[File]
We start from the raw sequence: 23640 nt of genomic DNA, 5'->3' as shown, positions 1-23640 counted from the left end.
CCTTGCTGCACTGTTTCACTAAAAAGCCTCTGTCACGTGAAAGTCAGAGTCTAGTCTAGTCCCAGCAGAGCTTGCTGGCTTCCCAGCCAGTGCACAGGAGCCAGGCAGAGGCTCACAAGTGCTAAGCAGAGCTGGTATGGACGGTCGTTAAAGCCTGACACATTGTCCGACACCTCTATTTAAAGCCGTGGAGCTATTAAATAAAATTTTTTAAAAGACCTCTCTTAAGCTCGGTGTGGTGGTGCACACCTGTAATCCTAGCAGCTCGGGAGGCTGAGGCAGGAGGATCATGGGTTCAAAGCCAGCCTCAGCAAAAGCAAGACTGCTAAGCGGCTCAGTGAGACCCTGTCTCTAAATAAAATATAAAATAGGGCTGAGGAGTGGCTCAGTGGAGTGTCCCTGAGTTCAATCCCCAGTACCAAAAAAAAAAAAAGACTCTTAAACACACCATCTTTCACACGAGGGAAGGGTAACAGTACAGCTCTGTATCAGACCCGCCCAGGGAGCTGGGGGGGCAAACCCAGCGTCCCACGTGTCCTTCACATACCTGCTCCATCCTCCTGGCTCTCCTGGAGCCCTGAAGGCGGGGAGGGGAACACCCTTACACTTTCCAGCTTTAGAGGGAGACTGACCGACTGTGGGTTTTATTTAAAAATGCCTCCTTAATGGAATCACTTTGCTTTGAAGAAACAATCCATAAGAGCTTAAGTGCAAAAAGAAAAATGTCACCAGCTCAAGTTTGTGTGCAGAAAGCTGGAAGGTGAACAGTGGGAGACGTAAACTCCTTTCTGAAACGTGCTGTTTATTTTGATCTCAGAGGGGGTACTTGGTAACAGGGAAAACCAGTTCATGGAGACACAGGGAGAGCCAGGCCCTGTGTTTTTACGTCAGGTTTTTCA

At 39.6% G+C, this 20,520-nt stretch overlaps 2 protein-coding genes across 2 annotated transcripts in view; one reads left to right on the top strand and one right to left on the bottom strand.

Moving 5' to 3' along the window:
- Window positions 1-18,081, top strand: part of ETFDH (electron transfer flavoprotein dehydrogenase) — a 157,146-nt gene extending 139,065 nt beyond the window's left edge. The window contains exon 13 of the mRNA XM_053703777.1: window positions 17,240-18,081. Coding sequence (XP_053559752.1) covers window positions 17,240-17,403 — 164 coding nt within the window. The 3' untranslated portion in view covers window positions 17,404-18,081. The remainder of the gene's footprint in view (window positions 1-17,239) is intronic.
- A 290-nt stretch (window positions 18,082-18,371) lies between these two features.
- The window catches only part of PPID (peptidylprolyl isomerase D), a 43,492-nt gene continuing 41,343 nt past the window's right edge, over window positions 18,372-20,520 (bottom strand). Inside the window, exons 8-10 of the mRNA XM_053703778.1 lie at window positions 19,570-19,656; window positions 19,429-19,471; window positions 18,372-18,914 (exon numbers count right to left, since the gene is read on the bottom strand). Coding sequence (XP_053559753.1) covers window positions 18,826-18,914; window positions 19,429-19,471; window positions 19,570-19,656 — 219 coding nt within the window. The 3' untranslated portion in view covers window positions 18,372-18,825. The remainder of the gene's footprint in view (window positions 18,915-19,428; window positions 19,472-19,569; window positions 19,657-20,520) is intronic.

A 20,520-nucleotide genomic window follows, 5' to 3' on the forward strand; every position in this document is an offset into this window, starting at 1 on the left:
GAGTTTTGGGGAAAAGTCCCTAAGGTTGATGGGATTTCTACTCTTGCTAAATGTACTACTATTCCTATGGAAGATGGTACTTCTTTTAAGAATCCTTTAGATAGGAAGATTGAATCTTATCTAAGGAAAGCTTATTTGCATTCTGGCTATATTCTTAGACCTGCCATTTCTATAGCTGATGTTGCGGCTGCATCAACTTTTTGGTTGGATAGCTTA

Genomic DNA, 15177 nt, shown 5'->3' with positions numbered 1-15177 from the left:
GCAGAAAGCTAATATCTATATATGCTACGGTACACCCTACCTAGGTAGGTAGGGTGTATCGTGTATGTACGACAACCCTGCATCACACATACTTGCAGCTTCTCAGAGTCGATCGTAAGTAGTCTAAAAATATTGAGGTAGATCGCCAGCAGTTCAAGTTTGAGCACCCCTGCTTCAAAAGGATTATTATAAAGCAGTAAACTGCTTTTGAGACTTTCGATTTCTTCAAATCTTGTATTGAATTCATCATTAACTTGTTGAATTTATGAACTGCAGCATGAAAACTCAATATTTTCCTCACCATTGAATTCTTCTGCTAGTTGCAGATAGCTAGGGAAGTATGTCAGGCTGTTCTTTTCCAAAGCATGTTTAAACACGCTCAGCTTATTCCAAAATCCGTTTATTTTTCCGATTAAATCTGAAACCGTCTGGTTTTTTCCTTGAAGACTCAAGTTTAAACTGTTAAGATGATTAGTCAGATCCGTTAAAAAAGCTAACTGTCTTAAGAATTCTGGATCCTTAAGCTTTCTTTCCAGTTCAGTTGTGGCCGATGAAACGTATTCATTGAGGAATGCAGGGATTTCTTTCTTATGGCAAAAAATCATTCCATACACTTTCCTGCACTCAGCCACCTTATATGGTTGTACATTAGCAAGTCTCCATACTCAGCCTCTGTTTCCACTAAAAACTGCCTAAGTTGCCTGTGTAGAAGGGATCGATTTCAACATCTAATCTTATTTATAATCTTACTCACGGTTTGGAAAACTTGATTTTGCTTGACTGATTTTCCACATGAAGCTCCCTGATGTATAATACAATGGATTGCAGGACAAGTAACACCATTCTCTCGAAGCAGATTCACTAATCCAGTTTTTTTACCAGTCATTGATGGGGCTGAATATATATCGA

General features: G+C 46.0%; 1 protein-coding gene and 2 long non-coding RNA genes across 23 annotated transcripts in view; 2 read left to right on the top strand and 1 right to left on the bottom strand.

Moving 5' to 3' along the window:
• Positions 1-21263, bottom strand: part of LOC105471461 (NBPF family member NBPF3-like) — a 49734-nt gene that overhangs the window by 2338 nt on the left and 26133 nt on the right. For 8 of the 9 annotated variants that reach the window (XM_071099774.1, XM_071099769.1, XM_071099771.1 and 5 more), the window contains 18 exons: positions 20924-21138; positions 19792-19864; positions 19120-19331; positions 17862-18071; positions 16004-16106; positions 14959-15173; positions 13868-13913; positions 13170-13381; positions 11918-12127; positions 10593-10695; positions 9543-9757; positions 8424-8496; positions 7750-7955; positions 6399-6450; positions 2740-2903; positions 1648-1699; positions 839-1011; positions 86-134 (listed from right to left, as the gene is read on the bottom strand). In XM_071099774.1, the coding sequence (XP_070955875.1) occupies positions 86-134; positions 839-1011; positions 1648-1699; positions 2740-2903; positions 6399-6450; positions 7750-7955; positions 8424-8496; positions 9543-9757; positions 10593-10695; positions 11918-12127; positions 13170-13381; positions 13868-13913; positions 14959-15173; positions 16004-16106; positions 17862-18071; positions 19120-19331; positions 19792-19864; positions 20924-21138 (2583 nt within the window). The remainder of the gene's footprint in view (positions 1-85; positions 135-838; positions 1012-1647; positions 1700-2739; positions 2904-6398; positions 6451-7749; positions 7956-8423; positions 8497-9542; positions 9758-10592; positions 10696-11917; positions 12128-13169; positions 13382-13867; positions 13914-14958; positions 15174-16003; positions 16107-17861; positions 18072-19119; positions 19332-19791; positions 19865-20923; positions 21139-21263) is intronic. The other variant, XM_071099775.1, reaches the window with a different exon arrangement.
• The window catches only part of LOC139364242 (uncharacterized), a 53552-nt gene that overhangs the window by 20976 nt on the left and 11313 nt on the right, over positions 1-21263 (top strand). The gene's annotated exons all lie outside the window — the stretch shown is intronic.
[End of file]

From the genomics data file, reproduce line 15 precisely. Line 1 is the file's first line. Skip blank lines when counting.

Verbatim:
• The window catches only part of LOC139364242 (uncharacterized), a 53552-nt gene that overhangs the window by 20976 nt on the left and 11313 nt on the right, over positions 1-21263 (top strand). The gene's annotated exons all lie outside the window — the stretch shown is intronic.